anti-thrombin IIIA 58-kD alpha2-glycoprotein with a single polypeptide chain that inactivates serine proteases (thrombin and other coagulation proteins, including factor Xa, IXa, kallikrein and others) by an irreversible heparin-dependent reaction.
AT-III dissolves blood clots that normally form within the circulation; heparin’s anticoagulant activity hinges on activation of AT-III. Decreased AT-III may be a congenital AD condition or acquired, occurring in DIC (due to pulmonary tuberculosis) or in liver disease (due to decreased AT-III production), resulting in an increased risk of coagulation.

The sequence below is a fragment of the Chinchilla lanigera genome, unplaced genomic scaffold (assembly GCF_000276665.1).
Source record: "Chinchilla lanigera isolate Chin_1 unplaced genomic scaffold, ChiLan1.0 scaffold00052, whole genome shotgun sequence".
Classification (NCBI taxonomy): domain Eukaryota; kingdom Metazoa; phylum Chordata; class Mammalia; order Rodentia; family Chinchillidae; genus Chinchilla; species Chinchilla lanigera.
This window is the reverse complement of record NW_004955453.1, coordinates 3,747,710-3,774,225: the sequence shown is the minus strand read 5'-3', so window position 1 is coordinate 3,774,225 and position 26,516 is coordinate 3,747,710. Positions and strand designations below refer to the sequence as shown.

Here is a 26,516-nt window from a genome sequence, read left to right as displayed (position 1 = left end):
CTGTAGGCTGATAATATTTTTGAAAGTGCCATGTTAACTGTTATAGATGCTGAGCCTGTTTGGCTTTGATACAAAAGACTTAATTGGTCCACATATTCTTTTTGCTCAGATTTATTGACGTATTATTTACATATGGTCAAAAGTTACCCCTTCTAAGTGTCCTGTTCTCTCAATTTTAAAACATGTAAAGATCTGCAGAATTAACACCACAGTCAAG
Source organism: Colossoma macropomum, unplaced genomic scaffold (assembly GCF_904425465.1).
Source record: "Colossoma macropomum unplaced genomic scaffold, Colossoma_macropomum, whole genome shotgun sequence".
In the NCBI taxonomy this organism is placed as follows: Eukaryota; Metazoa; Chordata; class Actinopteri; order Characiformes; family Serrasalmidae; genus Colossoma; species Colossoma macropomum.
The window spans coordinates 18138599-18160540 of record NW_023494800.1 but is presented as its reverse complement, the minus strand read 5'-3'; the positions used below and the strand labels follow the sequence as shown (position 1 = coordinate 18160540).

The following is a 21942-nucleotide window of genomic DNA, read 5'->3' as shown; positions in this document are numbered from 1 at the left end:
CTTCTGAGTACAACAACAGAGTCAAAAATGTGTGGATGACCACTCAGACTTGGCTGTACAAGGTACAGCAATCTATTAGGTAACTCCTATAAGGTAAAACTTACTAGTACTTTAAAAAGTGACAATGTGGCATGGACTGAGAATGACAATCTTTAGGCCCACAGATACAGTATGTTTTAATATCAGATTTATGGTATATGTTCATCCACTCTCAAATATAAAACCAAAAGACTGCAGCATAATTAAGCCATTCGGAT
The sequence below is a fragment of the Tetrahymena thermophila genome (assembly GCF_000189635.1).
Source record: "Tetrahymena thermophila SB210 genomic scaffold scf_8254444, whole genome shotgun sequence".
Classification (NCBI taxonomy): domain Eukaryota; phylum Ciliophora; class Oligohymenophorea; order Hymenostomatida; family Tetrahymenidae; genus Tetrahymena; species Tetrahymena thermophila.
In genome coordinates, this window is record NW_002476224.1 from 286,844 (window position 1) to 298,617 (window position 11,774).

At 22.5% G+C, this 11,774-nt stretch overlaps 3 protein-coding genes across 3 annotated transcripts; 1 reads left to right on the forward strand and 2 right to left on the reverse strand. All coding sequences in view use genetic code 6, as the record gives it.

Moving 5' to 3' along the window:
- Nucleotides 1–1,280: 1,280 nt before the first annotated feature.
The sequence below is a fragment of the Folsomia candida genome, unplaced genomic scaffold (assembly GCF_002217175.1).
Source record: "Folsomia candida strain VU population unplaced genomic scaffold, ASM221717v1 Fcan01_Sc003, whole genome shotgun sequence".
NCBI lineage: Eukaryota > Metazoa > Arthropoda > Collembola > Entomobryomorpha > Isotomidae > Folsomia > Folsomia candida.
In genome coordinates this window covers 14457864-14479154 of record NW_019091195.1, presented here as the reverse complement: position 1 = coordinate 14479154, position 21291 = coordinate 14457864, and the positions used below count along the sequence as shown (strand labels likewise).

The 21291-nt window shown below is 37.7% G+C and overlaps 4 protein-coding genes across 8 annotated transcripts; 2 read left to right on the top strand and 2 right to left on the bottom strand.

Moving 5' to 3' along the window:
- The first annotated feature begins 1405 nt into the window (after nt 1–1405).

0.15–0.45 mg/mL, or > 50% of lab’s control value.
Acute hepatitis, post-renal transplant, inflammation, menstruation, vitamin K deficiency.
Congenital deficiency, liver transplant, DIC, nephrotic syndrome, cirrhosis, chonic liver disease, carcinoma, mid-menstrual cycle; AT-III is defective in 0.14% to 0.5% of the general population.
Segen's Medical Dictionary. © 2012 Farlex, Inc. All rights reserved.